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In this first major account of Radio 4's history, Hendy explores the station's struggle to justify itself in a television age amid passionate disputes with its fiercely loyal listeners. Life on Air provides a gripping insight into the very nature of British life and culture in the last decades of the twentieth century.
Based on original and previously unseen written and sound archives and interviews with former and current radio producers and presenters, Public Issue Radio addresses the controversial question of the political leanings of current affairs programmes, and asks if Analysis became an early platform for both Thatcherite and Blairite ideas.
Prehistoric drummers used natural acoustics to recreate natural sound. In classical Europe, orators turned the human voice into a lyrical instrument. In Buddhist temples, the icons' ears were exaggerated to represent their spiritual power. And in modern metropolises we are battered by the roar of sound that surrounds us. In the first narrative history of the subject which puts humans at its centre, and following the author's major BBC Radio 4 series Noise, acclaimed historian David Hendy describes the history of noise - which is also the history of listening. As he puts it: 'By thinking about sound and listening, I want to get closer to what it felt like to live in the past.' This unusual book reveals fascinating changes in how we have understood our fellow human beings and the world around us. For although we might see ourselves inhabiting a visual world, our lives are shaped by our need to hear and be heard.
Pevsner: The BBC Years gives the first full account of Sir Nikolaus Pevsner’s engagement with the BBC at a time when both were the dominant institutions in their own fields -- Pevsner as the most persuasive figure in architecture and art history, the BBC as the country's sole broadcaster. A German emigré, Pevsner was not at first trusted to speak on the air, and was only invited to appear at the very end of the war, in spite of his growing eminence in academia and publishing. With the arrival of the Third Programme in 1946, however, he quickly became a broadcasting celebrity, and one whom senior BBC figures regarded as essential and novel listening. Pevsner: The BBC Years looks at the sudden rise in Pevsner’s standing at the BBC, at what he was admired for, and at the circumstances surrounding his being commissioned, in the mid-1950s, to give the first series of Reith Lectures on an arts subject -- the relationship between visual expression and national identity. The book explains the roles played by Geoffrey Grigson, Basil Taylor, Anna Kallin and Leonie Cohn in advancing Pevsner's BBC career, analyses the literary character of his broadcasting, and considers the function of his talks as an extension of European belletrism. It also demonstrates the significance of his concurrent editorship of the King Penguin series of books. In addition, Pevsner: The BBC Years documents the unravelling of Pevsner's reputation. It shows how he was caught between changing fashions in media culture and damaged by doubts about the safety of his ideas, both within the BBC and, externally, among British conservatives who found him too radical and American radicals who found him too conservative. In Pevsner: The BBC Years, correspondence from the BBC’s archives provides a case study of scholarly thought being exposed to independent scrutiny -- a process with lessons for today.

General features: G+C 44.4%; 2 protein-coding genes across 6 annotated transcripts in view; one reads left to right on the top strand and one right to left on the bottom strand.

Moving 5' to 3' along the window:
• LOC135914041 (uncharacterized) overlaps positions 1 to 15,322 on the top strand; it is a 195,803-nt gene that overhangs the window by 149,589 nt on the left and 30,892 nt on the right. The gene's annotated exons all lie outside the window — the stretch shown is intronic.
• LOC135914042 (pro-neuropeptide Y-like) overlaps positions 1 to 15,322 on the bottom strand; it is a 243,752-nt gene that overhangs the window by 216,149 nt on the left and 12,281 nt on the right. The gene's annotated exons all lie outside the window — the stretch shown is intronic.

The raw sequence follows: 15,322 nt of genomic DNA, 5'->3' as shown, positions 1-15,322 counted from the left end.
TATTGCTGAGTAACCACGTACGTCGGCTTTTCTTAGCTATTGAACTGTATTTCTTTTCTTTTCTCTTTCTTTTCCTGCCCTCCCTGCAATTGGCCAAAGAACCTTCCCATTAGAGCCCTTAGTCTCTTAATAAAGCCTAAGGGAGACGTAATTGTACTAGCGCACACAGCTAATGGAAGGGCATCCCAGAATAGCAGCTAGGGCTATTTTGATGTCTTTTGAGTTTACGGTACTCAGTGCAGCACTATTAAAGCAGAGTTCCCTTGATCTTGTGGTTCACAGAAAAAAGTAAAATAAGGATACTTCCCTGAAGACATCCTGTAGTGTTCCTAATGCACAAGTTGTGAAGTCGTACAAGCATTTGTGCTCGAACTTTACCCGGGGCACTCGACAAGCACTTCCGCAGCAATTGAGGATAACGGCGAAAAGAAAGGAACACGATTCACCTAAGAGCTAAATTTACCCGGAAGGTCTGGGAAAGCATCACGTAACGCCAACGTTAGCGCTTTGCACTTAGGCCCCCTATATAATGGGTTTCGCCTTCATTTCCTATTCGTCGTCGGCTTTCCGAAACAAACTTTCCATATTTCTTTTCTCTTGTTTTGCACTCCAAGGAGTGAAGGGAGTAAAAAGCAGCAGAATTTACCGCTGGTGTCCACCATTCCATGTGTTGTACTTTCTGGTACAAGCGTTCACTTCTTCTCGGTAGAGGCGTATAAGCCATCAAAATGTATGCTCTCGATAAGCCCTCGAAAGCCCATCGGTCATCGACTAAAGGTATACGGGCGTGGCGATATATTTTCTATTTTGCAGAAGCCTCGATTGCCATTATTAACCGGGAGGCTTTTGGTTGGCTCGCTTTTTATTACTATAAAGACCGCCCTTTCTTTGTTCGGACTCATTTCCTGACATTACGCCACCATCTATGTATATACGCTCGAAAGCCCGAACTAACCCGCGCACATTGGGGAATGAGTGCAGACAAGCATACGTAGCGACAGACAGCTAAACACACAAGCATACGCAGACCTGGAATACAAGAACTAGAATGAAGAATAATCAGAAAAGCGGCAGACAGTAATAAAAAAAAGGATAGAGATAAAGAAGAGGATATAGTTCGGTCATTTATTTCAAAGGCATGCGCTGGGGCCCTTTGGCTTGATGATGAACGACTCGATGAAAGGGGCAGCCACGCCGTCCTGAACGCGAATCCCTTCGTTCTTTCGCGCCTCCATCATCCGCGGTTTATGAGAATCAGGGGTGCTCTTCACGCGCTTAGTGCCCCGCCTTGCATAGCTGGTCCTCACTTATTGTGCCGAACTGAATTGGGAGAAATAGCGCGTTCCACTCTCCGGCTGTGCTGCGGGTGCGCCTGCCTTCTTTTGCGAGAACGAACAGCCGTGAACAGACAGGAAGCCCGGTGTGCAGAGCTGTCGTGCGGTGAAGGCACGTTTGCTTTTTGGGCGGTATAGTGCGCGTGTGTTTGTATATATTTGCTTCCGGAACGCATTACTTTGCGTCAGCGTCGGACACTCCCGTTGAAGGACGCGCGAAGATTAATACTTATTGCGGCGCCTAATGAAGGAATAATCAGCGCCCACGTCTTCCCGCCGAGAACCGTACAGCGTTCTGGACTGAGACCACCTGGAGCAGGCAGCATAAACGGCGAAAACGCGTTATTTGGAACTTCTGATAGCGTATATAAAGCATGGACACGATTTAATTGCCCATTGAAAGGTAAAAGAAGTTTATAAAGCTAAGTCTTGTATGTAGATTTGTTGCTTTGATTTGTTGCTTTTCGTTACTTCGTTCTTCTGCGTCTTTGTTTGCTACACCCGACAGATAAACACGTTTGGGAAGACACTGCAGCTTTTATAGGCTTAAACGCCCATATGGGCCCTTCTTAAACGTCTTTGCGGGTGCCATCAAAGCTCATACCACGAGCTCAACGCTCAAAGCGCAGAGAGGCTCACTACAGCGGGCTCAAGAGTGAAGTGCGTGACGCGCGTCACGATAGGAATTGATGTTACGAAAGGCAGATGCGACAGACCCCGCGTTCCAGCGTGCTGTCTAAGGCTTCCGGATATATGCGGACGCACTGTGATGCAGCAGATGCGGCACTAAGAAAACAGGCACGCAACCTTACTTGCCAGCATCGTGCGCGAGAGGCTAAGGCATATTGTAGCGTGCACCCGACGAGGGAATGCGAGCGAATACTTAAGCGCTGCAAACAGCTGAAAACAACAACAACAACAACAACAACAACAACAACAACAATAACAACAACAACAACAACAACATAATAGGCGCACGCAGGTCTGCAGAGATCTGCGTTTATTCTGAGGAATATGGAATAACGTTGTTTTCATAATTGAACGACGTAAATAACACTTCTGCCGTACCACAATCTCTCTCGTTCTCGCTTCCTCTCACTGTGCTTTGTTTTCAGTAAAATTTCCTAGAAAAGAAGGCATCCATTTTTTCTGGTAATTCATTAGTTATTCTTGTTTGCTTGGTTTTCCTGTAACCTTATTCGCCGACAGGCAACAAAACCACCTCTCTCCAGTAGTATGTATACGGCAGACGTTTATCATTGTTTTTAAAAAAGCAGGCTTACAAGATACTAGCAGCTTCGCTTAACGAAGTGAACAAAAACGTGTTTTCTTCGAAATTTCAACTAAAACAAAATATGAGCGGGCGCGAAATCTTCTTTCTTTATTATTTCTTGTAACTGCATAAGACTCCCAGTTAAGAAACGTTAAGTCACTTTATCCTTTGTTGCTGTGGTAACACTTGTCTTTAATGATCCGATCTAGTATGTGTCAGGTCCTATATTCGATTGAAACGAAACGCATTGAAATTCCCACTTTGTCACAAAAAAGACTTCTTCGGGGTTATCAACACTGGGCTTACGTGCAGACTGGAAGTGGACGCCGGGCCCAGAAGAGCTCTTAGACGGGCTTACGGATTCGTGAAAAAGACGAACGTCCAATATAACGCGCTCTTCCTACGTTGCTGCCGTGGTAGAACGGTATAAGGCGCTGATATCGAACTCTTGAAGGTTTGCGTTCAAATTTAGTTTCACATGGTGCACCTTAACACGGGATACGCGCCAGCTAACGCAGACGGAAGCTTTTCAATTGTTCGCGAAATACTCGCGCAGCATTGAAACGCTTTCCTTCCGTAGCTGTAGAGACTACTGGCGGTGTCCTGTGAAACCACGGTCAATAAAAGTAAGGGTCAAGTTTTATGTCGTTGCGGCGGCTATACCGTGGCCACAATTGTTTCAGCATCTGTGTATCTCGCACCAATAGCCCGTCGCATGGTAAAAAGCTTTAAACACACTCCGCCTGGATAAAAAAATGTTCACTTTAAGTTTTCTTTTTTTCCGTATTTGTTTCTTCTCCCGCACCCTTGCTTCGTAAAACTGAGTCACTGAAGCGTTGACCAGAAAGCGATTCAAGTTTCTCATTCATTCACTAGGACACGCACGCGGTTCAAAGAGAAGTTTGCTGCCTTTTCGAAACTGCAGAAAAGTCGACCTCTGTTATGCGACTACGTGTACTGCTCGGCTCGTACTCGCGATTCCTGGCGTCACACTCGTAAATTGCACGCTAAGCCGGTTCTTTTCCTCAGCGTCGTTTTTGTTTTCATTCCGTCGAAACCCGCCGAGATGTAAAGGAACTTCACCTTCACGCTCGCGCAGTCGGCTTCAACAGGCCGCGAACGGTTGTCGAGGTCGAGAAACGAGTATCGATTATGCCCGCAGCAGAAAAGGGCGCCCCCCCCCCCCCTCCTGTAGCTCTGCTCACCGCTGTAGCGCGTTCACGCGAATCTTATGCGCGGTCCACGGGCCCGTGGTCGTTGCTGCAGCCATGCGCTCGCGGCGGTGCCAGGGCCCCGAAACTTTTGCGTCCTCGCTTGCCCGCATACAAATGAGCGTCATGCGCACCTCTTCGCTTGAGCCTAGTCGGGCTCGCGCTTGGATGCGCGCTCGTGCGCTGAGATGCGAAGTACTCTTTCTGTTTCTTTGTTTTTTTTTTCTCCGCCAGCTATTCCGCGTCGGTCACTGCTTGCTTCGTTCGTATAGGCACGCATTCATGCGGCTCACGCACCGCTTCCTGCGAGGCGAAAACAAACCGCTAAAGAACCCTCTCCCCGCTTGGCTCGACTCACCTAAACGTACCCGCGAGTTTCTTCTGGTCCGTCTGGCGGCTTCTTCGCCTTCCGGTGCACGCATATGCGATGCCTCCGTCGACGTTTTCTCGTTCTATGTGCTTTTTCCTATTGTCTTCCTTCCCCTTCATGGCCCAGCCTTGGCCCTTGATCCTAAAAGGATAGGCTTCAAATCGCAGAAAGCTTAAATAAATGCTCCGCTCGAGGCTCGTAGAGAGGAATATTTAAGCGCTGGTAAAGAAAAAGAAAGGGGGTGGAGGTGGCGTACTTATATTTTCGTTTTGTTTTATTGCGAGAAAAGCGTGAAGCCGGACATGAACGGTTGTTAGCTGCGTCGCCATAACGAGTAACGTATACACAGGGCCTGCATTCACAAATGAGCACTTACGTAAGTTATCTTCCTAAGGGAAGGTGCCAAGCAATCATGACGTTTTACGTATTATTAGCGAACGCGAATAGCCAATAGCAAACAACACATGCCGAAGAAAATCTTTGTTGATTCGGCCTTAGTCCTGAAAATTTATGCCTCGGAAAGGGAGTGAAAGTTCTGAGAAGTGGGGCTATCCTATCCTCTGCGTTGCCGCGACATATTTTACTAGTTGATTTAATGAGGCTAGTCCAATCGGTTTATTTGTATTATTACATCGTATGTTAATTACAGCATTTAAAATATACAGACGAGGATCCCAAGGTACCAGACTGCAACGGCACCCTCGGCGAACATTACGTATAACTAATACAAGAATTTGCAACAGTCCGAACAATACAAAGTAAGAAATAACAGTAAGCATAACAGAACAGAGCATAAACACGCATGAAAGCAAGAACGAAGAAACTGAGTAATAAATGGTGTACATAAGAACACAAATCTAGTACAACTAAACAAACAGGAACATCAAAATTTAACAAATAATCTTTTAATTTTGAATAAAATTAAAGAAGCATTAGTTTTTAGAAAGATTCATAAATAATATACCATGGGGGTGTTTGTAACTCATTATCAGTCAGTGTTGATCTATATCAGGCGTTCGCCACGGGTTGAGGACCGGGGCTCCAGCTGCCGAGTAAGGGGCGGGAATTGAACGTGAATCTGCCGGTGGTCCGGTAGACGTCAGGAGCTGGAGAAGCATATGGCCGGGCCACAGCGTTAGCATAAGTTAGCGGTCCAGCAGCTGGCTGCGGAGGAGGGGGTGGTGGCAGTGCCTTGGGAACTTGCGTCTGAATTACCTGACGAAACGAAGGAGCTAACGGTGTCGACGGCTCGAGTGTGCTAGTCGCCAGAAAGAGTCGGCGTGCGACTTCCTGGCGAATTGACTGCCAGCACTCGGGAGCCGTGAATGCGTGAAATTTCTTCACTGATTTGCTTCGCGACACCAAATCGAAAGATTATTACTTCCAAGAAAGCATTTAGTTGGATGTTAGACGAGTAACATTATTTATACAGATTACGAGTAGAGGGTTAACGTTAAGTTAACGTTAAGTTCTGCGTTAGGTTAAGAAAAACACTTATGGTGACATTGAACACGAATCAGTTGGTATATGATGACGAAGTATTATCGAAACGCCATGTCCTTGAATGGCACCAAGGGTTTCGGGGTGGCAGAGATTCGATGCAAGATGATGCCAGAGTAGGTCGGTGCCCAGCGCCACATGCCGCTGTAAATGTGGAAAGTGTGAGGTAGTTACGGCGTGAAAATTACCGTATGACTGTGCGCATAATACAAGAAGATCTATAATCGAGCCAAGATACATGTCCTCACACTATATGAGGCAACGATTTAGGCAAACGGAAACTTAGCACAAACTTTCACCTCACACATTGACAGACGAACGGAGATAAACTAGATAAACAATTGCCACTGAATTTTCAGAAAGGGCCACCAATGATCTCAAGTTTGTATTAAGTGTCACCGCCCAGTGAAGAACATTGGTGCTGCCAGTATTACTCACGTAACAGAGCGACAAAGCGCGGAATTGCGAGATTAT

A study of the relationships between music and contemporary media.

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